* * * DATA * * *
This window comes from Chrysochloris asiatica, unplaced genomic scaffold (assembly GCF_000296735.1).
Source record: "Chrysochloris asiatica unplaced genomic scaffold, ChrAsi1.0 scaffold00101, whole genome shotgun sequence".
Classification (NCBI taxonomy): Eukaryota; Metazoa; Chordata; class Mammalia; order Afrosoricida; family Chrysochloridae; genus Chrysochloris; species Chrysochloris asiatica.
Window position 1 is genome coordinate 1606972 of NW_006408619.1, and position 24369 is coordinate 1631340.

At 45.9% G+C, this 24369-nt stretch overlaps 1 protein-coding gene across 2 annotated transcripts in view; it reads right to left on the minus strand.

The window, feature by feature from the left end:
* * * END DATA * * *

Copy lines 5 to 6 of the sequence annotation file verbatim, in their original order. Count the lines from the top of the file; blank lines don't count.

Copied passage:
At 45.9% G+C, this 24369-nt stretch overlaps 1 protein-coding gene across 2 annotated transcripts in view; it reads right to left on the minus strand.

The window, feature by feature from the left end: